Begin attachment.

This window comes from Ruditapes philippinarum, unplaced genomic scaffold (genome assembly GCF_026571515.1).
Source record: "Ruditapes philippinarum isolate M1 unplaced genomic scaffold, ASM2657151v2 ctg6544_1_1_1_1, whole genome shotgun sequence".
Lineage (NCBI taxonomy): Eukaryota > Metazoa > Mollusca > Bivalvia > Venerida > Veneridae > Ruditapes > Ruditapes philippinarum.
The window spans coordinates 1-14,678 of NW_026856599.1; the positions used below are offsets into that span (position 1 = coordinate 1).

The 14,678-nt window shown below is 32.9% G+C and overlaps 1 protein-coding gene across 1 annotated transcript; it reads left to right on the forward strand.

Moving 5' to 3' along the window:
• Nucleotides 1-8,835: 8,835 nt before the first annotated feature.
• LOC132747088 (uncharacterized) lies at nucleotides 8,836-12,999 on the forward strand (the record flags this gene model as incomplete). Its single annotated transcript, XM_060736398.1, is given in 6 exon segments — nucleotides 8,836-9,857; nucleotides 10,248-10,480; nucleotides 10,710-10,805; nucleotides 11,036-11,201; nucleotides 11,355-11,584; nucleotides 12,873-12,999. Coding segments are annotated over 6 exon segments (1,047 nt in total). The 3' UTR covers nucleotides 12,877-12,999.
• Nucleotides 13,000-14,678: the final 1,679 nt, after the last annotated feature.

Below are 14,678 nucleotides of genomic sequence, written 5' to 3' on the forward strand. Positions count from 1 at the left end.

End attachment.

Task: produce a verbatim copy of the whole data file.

This window comes from Ruditapes philippinarum, unplaced genomic scaffold (genome assembly GCF_026571515.1).
Source record: "Ruditapes philippinarum isolate M1 unplaced genomic scaffold, ASM2657151v2 ctg6544_1_1_1_1, whole genome shotgun sequence".
Lineage (NCBI taxonomy): Eukaryota > Metazoa > Mollusca > Bivalvia > Venerida > Veneridae > Ruditapes > Ruditapes philippinarum.
The window spans coordinates 1-14,678 of NW_026856599.1; the positions used below are offsets into that span (position 1 = coordinate 1).

The 14,678-nt window shown below is 32.9% G+C and overlaps 1 protein-coding gene across 1 annotated transcript; it reads left to right on the forward strand.

Moving 5' to 3' along the window:
• Nucleotides 1-8,835: 8,835 nt before the first annotated feature.
• LOC132747088 (uncharacterized) lies at nucleotides 8,836-12,999 on the forward strand (the record flags this gene model as incomplete). Its single annotated transcript, XM_060736398.1, is given in 6 exon segments — nucleotides 8,836-9,857; nucleotides 10,248-10,480; nucleotides 10,710-10,805; nucleotides 11,036-11,201; nucleotides 11,355-11,584; nucleotides 12,873-12,999. Coding segments are annotated over 6 exon segments (1,047 nt in total). The 3' UTR covers nucleotides 12,877-12,999.
• Nucleotides 13,000-14,678: the final 1,679 nt, after the last annotated feature.

Below are 14,678 nucleotides of genomic sequence, written 5' to 3' on the forward strand. Positions count from 1 at the left end.